Can dogs eat tomatoes?
Our canine friends love to take a tasty morsel from their owners. Whether that be healthy or not, your dog only cares that you are eating it an he wants it! Now should dogs eat tomatoes? In limited amount some fresh red tomato will do your dog no harm.
It is important not to allow consumption of any leaves, stems or unripe green tomatoes, these contain Solanine which is harmful to your dog.
Now whether you are meal is chicken, beef, sausages, fruit or vegetables, he cares not and just wants to join in with the eating and finish it! It is never a good practise to routinely feed from the table as there will be many occasions that your foods could be toxic to the dog. If leftovers are snaffled or stolen as a matter of course this could leave your pet at risk. But what about tomatoes?
Tomatoes are related to peppers and aubergine.
Tomatoes belong to the group of vegetables and fruits that we call Nightshades. The Latin name for the group is Solanaceae which gives rise to the name of a substance called Solanine, present in the leaves stems and tomatoes when they are green and unripe.
Other fruits in the same group are peppers and aubergine (which are known as eggplant in the US). The potato is a vegetable in the Nightshade family. Nightshades contain compounds called alkaloids, Solanine being the particular one present in potatoes.
Tomatine is the alkaloid present in the green parts of the tomato plant. When consumed in a large volume it gives rise to Tomatine poisoning.
This compound in the tomato plant works as an insecticide while the plant is growing and developing, warning off bugs and parasites. Eating too much of this compound will make you feel unwell and as a result we do not eat the leaves and stems or unripe tomatoes. Solanine is present in potatoes that are turning green, ruining their taste and making them unsuitable to eat.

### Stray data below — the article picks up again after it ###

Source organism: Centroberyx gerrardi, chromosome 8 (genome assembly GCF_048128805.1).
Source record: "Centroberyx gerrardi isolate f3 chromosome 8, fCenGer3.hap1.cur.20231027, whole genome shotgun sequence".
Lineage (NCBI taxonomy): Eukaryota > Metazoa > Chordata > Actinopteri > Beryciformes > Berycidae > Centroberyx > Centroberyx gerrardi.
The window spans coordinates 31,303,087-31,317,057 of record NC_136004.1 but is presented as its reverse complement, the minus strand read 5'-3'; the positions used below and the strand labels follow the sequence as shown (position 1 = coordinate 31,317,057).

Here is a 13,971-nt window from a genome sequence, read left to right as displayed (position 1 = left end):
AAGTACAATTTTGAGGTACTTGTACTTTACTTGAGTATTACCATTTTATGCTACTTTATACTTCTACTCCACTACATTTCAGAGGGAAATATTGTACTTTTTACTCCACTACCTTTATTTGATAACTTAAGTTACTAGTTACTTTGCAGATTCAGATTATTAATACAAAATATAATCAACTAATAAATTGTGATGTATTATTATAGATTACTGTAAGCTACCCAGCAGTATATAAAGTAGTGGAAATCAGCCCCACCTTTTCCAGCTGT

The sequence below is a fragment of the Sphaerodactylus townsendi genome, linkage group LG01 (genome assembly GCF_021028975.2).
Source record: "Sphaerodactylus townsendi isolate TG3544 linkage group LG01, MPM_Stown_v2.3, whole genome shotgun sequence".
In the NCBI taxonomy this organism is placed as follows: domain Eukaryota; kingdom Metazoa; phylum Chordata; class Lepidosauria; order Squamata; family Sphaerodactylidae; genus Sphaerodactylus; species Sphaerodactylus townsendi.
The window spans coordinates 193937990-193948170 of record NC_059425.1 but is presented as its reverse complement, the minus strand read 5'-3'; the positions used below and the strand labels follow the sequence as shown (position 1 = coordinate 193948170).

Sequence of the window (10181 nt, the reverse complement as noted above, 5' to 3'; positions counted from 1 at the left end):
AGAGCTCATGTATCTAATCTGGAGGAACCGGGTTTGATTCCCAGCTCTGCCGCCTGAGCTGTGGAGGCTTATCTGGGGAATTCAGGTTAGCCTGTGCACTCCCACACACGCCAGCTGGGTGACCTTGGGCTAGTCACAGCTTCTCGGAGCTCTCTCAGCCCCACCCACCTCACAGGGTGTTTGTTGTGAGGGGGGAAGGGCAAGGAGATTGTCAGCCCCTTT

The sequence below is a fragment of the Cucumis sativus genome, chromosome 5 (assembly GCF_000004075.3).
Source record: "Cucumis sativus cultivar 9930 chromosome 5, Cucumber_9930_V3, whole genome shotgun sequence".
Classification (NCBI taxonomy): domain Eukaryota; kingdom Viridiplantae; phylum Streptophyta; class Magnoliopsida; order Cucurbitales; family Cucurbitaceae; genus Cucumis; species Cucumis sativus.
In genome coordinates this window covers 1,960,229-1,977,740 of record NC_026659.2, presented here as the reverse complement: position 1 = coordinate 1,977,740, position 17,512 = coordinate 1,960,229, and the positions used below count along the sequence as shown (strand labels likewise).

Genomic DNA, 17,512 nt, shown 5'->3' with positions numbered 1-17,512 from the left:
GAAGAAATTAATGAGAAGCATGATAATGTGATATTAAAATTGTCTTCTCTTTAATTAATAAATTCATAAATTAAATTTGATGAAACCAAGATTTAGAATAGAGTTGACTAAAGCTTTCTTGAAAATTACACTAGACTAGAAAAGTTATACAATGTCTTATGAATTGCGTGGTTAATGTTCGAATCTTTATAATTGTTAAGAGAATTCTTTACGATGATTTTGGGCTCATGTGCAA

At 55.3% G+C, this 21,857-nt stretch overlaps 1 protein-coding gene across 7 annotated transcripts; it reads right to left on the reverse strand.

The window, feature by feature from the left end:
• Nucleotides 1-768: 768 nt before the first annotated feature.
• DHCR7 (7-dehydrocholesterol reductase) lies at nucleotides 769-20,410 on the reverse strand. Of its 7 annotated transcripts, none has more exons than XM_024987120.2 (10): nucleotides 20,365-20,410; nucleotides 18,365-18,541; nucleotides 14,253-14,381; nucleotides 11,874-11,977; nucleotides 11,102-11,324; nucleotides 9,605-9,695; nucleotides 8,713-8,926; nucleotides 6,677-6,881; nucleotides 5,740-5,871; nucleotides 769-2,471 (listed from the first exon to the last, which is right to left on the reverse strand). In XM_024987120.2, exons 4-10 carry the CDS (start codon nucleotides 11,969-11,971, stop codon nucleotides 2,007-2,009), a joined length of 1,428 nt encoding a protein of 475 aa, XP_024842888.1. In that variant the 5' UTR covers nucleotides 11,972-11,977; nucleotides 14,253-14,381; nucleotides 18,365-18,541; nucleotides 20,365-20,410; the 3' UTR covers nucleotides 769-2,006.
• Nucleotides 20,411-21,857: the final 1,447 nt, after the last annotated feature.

Only give your dog red tomatoes
Red and ripe tomatoes are therefore the only way for your dog to consume tomatoes and as ever in limited amounts. This may all sound scary however tomatoes are now thought of as being very nutritious, containing lycopene, an antioxidant that has been shown to reduce the risk of cancer, cardiovascular disease, and macular degeneration.
The following are the major, and sometimes serious symptoms of poisoning by Solanine or Tomatine:
- Sickness, vomiting or diarrhoea
- Abnormal heart rate
- Bad coordination
- Muscle weakening
- Spasms or tremors
Obviously contact your vet at the first sign of any symptoms and particularly if you think your pet has consumed products, foods or substances unsuitable for them. Tomatine poisoning is the milder of the two and common sense should prevail when letting your dog have access to these plants. Lasting effects are unlikely particularly if recognised but call your vet regardless.
Keep access to the plants restricted in your home and garden if you are a keen gardener who grows tomatoes. There is always a chance that if tomatoes are a familiar food to your dog then it might harvest some directly from the growing plants and maybe chomp on stem and leaves in the process.
What about tinned tomatoes?
It is highly likely that tinned tomatoes, passata and sauces will contain one or more of the following:
- Flavour enhancers
All of the above are either harmful like garlic and onions, unneeded, or should be restricted to a small amount and monitored closely in your dog' diet. So avoid feeding tomato based products or tinned tomatoes and probably cooked tomatoes or dishes as well. Always monitor your dog's food, chew and snack intake, keeping them safe and avoiding stomach upsets.